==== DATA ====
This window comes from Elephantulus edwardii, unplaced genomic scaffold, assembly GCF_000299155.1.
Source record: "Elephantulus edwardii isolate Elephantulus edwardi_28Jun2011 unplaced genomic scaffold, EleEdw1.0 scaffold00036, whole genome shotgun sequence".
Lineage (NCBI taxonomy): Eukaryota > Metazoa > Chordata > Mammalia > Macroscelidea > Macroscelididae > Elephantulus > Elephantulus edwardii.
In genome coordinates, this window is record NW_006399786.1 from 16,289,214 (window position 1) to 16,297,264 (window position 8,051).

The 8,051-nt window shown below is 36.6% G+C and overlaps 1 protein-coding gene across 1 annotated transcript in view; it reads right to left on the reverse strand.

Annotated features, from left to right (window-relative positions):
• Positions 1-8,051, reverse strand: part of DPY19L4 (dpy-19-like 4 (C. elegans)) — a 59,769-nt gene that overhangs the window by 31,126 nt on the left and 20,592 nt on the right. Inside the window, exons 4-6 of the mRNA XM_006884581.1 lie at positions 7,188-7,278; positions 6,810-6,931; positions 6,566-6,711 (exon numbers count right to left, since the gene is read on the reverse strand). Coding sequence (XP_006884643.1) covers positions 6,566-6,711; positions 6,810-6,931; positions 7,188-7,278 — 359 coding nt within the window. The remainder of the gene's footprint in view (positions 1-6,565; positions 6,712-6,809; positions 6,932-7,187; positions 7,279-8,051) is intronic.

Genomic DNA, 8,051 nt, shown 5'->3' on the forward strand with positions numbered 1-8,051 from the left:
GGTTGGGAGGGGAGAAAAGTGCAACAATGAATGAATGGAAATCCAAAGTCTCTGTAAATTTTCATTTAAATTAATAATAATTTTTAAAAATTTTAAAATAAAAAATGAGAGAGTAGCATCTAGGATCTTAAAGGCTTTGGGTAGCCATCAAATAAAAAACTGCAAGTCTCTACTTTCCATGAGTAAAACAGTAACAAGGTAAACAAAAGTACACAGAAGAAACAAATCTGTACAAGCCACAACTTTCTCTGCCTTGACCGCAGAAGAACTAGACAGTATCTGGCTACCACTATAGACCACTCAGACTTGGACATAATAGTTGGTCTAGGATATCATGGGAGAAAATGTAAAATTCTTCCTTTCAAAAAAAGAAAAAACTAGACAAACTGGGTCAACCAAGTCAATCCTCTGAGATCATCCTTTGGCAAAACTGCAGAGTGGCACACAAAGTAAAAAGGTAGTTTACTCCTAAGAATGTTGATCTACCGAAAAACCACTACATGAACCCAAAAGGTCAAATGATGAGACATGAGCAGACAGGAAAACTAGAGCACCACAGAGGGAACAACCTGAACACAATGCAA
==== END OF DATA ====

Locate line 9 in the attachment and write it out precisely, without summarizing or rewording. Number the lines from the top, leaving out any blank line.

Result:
GGTTGGGAGGGGAGAAAAGTGCAACAATGAATGAATGGAAATCCAAAGTCTCTGTAAATTTTCATTTAAATTAATAATAATTTTTAAAAATTTTAAAATAAAAAATGAGAGAGTAGCATCTAGGATCTTAAAGGCTTTGGGTAGCCATCAAATAAAAAACTGCAAGTCTCTACTTTCCATGAGTAAAACAGTAACAAGGTAAACAAAAGTACACAGAAGAAACAAATCTGTACAAGCCACAACTTTCTCTGCCTTGACCGCAGAAGAACTAGACAGTATCTGGCTACCACTATAGACCACTCAGACTTGGACATAATAGTTGGTCTAGGATATCATGGGAGAAAATGTAAAATTCTTCCTTTCAAAAAAAGAAAAAACTAGACAAACTGGGTCAACCAAGTCAATCCTCTGAGATCATCCTTTGGCAAAACTGCAGAGTGGCACACAAAGTAAAAAGGTAGTTTACTCCTAAGAATGTTGATCTACCGAAAAACCACTACATGAACCCAAAAGGTCAAATGATGAGACATGAGCAGACAGGAAAACTAGAGCACCACAGAGGGAACAACCTGAACACAATGCAA